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Greg Hutchins

Customer Care

The Future of Everything Is Risk-Based

Risk is becoming our lens for everything from managing, to working, and even going to the store.

Published: Tuesday, July 28, 2020 - 12:02

My recent epiphany was that the lens for all work and even for everyday living during the next few years will be risk-based. Why do I make this case?

In January 2020, my company was selected to participate in the largest pitch fest in the Northwest, TechfestNW, which was originally scheduled for April. Think “shark tank” but in front of a live audience of venture capitalists and entrepreneurs—1,000 or so folks. The idea is to take your start-up idea, distill it, and pitch it to investors. Kind of fun. Kind of scary. 

Our pitch that we worked on in February 2020 was: “The future of engineering is going to be risk-based.” We had risk training, consulting, and other products that we wanted to launch to a broader audience. So, we decided to see if we could get traction and feedback.

Well, February and March passed. Covid-19 became a pandemic. We were all in quarantine mode. As you can imagine, TechfestNW was moved from April to August 2020. We prepped for August.

Uncertainty and risk

Two popular words in most news programs last spring were uncertainty and risk. So, we changed our pitch for the August pitch fest to: “The future of all work is going to risk-based.”

Two more months passed, and we changed our pitch yet again for the August pitch fest to: “The future of all living and working is risk-based.”

How did we start on the future of work journey?

Years ago, I was chairing a City Club of Portland economic development study. Portland wanted to become the Northwest’s “Silicon Forest” much like California’s Silicon Valley. Portland attracted Intel to build a number of labs in the Portland metro area. I thought it would be good to have an Intel speaker talk to a City Club luncheon. So we invited Gordon Moore, one of the founders of Intel, to give a keynote at City Club.

Moore coined the eponymous Moore’s Law that predicted the number of transistors on a microchip doubled every two years. We wondered whether Moore’s Law applied to people, engineers specifically? We wondered if technology impacted engineers’ employability much like it impacted transistors.

A simple example may help explain this. Let’s say you graduated from UC Berkeley with an electrical engineering degree in a leading-edge discipline such as machine learning, robotics, or artificial intelligence. Let’s say that the amount of knowledge in the field doubled every four years. 

So, you graduated from college at age 22. Knowledge in your field doubled by the time you were 26, and then doubled again when you were 30. This means the amount of information or knowledge in your discipline had quadrupled or grown four times since you graduated from college.

As an engineer, are you still employable if knowledge in your discipline has expanded four times, and you haven’t kept up? Or are you career toast?

It seemed common sense that technology has impacted, some would say disrupted, tech careers.

Our next epiphany was that we’re all tech workers in one form or another and are impacted by technology. Think apps and smart phones. We were all subject to Moore’s law but with a different half-life. The half-life (i.e., the time where our personal knowledge is half of current knowledge in a field) of a mechanical engineer could be six years. The half-life of a computer scientist could be three years. The half-life of a quality engineer might be eight years. Anyway, you get the idea.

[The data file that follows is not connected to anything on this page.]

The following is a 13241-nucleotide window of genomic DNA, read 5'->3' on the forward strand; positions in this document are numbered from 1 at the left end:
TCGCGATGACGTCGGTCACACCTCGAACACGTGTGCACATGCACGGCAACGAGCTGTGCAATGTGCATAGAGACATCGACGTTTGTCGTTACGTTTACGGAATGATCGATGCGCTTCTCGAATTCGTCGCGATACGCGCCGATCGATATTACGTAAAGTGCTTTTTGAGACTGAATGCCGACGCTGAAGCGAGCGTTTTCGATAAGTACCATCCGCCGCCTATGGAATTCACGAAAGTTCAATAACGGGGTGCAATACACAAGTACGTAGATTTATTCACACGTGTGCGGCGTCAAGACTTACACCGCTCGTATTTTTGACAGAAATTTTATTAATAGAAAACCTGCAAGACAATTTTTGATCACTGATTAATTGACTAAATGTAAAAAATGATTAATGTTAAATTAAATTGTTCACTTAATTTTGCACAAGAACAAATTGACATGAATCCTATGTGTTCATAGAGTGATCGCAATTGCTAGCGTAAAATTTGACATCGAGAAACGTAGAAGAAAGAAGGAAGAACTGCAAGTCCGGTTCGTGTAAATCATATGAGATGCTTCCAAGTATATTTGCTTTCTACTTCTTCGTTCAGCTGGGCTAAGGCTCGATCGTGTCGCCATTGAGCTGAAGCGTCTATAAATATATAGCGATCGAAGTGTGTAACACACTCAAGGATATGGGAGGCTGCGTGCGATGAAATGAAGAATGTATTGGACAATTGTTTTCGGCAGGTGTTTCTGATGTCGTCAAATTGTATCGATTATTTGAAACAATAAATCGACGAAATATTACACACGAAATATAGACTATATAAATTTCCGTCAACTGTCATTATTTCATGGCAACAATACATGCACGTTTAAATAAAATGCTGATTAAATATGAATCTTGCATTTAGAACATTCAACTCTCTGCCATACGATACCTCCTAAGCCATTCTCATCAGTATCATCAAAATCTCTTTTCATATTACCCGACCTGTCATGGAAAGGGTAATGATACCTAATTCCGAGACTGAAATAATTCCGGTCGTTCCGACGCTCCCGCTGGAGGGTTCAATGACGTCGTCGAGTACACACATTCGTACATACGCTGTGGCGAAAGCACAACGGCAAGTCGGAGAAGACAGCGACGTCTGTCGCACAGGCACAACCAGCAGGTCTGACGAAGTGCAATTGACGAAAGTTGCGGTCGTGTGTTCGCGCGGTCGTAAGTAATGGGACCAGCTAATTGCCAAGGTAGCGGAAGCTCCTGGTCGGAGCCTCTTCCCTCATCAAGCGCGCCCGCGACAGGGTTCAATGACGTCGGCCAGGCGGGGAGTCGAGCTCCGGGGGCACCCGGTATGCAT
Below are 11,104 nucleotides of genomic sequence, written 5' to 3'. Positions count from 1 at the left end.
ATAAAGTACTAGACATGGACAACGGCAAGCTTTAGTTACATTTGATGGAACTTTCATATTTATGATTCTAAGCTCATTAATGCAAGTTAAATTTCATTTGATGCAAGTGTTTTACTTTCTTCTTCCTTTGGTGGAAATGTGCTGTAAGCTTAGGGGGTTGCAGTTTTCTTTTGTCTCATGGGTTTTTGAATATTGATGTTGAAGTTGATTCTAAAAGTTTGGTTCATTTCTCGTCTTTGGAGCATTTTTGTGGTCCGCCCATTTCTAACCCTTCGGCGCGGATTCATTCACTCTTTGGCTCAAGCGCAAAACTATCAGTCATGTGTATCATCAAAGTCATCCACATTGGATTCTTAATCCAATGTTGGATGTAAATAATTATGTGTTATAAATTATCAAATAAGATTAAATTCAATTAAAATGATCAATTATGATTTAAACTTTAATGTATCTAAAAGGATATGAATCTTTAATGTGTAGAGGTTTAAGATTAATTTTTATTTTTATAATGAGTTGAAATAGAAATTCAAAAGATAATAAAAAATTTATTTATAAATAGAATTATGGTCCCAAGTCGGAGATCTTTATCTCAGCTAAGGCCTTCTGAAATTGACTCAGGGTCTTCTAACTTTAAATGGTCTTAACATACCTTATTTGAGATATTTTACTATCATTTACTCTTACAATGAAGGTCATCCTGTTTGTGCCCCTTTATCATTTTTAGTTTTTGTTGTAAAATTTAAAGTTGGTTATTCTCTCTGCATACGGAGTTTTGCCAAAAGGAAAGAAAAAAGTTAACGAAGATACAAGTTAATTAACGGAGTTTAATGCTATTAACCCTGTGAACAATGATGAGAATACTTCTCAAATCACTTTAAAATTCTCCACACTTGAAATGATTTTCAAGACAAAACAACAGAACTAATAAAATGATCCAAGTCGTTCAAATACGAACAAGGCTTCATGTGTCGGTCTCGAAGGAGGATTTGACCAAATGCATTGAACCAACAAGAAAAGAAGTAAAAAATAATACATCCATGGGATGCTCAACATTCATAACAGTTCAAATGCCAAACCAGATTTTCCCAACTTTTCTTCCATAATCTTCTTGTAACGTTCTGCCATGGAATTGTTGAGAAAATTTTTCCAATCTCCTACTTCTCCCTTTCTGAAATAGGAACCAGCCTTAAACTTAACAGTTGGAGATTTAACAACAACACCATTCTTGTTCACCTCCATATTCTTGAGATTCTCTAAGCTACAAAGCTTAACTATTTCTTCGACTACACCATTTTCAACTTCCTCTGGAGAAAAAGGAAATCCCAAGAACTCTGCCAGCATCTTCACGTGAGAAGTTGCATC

The Working It project

This question became the driver for our pro-bono activities to help engineers and scientists be marketable and employable. For years, we did professional development for ASQ, PMI, IEEE, AIP, and many professional organizations.  

We developed WorkingIt.com as a platform for professional development. Every six years, we updated the Working It book (Amazon.com Services, current edition 2019). Our basic message was that technology is the great disruptor of work, careers, and jobs. So, stay current in your field if you want to continue to be employable.

The state of the quality profession

We could see technology was changing the quality profession. Our consulting billables in quality were drying up. ISO 9001 registrations were slowing down. Lean and Six Sigma consulting and training were also slowing. We saw the handwriting on the wall. 

In 2000, we started writing about the future of quality in Quality Progress (I was a founding writer of “Career Corner”), Quality Digest, and other magazines. Our basic message in the first 2000 article for Quality Progress was: “There’s a lot of talk about the future of quality and quality management. First let me put your fears to rest. Quality is alive and well. It won’t disappear. It’ll just morph into something that reflects market needs.”

The “something” was that the future of quality was going to risk-based. From 2000 to the present, we’ve evangelized this message. ISO 9001 adopted risk-based thinking. More quality professionals moved to risk. And now we go one step further: We say “the future of everything is risk-based.” 

Future pieces

As we see Covid-19 cases around the world spike, in this series of articles I’m going to write about the “new normal” and about how risk is becoming our lens for managing, working from home, and even going to the store. We’re going to look at the future of work and, more specifically, how it’s going to impact our quality profession.

Discuss

About The Author

Greg Hutchins’s picture

Greg Hutchins

Greg Hutchins is an engineer, certified enterprise risk manager, and the founder of the Certified Enterprise Risk Management Academy, Made in the U.S.A., WorkingIt.com, and Quality + Engineering.

Comments

Risk

Great stuff Greg....will look forward to your future articles